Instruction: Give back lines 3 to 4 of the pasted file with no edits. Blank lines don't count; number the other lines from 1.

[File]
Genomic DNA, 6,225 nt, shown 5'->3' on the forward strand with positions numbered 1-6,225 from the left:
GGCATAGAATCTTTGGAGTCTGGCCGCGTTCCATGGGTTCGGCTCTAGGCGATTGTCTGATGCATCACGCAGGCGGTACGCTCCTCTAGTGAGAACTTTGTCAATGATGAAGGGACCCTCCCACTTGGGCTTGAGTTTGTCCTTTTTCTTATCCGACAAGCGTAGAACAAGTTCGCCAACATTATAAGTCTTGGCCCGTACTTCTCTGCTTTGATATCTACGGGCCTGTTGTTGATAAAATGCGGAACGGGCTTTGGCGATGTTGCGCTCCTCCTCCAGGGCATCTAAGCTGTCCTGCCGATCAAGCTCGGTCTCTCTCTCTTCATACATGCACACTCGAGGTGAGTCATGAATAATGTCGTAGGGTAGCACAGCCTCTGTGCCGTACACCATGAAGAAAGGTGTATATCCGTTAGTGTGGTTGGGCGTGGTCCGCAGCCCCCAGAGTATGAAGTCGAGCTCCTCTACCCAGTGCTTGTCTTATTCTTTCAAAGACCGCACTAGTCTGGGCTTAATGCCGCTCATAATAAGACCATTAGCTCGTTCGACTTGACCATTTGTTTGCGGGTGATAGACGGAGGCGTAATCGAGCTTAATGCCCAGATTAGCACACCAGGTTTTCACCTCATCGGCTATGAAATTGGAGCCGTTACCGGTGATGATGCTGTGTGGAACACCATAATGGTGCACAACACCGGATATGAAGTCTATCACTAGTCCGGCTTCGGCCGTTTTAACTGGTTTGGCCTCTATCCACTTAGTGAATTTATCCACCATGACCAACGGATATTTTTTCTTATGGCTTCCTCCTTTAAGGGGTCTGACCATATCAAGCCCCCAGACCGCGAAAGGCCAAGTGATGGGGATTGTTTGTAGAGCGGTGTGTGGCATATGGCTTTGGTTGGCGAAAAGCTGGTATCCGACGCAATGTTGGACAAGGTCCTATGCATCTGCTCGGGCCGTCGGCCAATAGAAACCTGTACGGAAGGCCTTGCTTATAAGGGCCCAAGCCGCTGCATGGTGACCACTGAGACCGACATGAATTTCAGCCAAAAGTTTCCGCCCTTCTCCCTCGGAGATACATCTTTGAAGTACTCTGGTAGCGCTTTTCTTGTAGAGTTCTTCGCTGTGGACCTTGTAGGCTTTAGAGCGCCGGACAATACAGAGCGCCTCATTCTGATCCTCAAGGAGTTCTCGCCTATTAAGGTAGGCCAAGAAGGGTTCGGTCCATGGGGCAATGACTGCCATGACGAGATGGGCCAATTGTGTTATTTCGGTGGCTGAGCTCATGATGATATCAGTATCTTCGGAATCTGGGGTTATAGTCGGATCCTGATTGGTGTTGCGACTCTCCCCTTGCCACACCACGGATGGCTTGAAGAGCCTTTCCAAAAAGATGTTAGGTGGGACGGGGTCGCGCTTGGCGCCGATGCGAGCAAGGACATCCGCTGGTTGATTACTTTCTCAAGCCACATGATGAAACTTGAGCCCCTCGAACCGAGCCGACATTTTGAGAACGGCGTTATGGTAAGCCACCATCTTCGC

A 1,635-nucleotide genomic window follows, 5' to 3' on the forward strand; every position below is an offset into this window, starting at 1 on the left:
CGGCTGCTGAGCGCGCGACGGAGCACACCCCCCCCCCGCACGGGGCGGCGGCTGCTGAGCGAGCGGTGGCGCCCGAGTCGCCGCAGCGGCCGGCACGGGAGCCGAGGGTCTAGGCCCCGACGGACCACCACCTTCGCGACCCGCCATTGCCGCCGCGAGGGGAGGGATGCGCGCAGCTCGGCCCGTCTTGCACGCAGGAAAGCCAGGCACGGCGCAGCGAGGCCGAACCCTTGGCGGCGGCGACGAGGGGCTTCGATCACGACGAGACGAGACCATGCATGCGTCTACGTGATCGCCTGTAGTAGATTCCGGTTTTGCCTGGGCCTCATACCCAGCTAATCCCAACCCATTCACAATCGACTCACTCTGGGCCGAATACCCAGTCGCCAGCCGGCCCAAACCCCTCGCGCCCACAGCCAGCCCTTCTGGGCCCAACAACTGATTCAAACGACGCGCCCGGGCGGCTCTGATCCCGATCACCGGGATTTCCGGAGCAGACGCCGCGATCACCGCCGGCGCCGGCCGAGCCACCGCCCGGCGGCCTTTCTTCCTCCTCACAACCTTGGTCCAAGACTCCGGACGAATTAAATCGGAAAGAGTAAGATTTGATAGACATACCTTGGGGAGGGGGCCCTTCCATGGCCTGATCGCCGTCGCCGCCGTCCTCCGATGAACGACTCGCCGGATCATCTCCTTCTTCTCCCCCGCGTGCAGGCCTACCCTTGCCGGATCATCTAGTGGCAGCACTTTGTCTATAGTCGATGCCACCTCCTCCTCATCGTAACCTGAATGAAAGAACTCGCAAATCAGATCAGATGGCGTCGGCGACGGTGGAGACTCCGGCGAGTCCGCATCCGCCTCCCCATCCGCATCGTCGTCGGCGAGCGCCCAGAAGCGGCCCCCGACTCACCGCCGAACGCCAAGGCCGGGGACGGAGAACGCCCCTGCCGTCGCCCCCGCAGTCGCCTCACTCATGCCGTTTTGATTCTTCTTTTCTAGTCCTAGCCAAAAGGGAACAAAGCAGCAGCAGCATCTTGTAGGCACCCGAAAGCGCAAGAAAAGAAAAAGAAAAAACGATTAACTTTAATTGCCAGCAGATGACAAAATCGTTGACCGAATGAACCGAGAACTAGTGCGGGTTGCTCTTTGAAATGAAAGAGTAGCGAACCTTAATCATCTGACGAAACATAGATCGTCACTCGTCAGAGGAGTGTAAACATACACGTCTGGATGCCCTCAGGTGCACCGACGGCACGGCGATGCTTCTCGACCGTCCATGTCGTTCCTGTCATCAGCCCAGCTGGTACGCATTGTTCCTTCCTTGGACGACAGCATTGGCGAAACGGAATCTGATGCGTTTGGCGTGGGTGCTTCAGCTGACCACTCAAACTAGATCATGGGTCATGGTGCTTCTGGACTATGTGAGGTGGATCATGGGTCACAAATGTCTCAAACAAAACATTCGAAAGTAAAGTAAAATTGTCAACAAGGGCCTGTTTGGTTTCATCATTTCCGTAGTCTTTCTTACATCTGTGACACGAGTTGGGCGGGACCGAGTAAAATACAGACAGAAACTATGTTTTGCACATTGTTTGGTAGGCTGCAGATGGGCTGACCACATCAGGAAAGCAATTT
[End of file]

A 1,635-nucleotide genomic window follows, 5' to 3' on the forward strand; every position below is an offset into this window, starting at 1 on the left:
CGGCTGCTGAGCGCGCGACGGAGCACACCCCCCCCCCGCACGGGGCGGCGGCTGCTGAGCGAGCGGTGGCGCCCGAGTCGCCGCAGCGGCCGGCACGGGAGCCGAGGGTCTAGGCCCCGACGGACCACCACCTTCGCGACCCGCCATTGCCGCCGCGAGGGGAGGGATGCGCGCAGCTCGGCCCGTCTTGCACGCAGGAAAGCCAGGCACGGCGCAGCGAGGCCGAACCCTTGGCGGCGGCGACGAGGGGCTTCGATCACGACGAGACGAGACCATGCATGCGTCTACGTGATCGCCTGTAGTAGATTCCGGTTTTGCCTGGGCCTCATACCCAGCTAATCCCAACCCATTCACAATCGACTCACTCTGGGCCGAATACCCAGTCGCCAGCCGGCCCAAACCCCTCGCGCCCACAGCCAGCCCTTCTGGGCCCAACAACTGATTCAAACGACGCGCCCGGGCGGCTCTGATCCCGATCACCGGGATTTCCGGAGCAGACGCCGCGATCACCGCCGGCGCCGGCCGAGCCACCGCCCGGCGGCCTTTCTTCCTCCTCACAACCTTGGTCCAAGACTCCGGACGAATTAAATCGGAAAGAGTAAGATTTGATAGACATACCTTGGGGAGGGGGCCCTTCCATGGCCTGATCGCCGTCGCCGCCGTCCTCCGATGAACGACTCGCCGGATCATCTCCTTCTTCTCCCCCGCGTGCAGGCCTACCCTTGCCGGATCATCTAGTGGCAGCACTTTGTCTATAGTCGATGCCACCTCCTCCTCATCGTAACCTGAATGAAAGAACTCGCAAATCAGATCAGATGGCGTCGGCGACGGTGGAGACTCCGGCGAGTCCGCATCCGCCTCCCCATCCGCATCGTCGTCGGCGAGCGCCCAGAAGCGGCCCCCGACTCACCGCCGAACGCCAAGGCCGGGGACGGAGAACGCCCCTGCCGTCGCCCCCGCAGTCGCCTCACTCATGCCGTTTTGATTCTTCTTTTCTAGTCCTAGCCAAAAGGGAACAAAGCAGCAGCAGCATCTTGTAGGCACCCGAAAGCGCAAGAAAAGAAAAAGAAAAAACGATTAACTTTAATTGCCAGCAGATGACAAAATCGTTGACCGAATGAACCGAGAACTAGTGCGGGTTGCTCTTTGAAATGAAAGAGTAGCGAACCTTAATCATCTGACGAAACATAGATCGTCACTCGTCAGAGGAGTGTAAACATACACGTCTGGATGCCCTCAGGTGCACCGACGGCACGGCGATGCTTCTCGACCGTCCATGTCGTTCCTGTCATCAGCCCAGCTGGTACGCATTGTTCCTTCCTTGGACGACAGCATTGGCGAAACGGAATCTGATGCGTTTGGCGTGGGTGCTTCAGCTGACCACTCAAACTAGATCATGGGTCATGGTGCTTCTGGACTATGTGAGGTGGATCATGGGTCACAAATGTCTCAAACAAAACATTCGAAAGTAAAGTAAAATTGTCAACAAGGGCCTGTTTGGTTTCATCATTTCCGTAGTCTTTCTTACATCTGTGACACGAGTTGGGCGGGACCGAGTAAAATACAGACAGAAACTATGTTTTGCACATTGTTTGGTAGGCTGCAGATGGGCTGACCACATCAGGAAAGCAATTT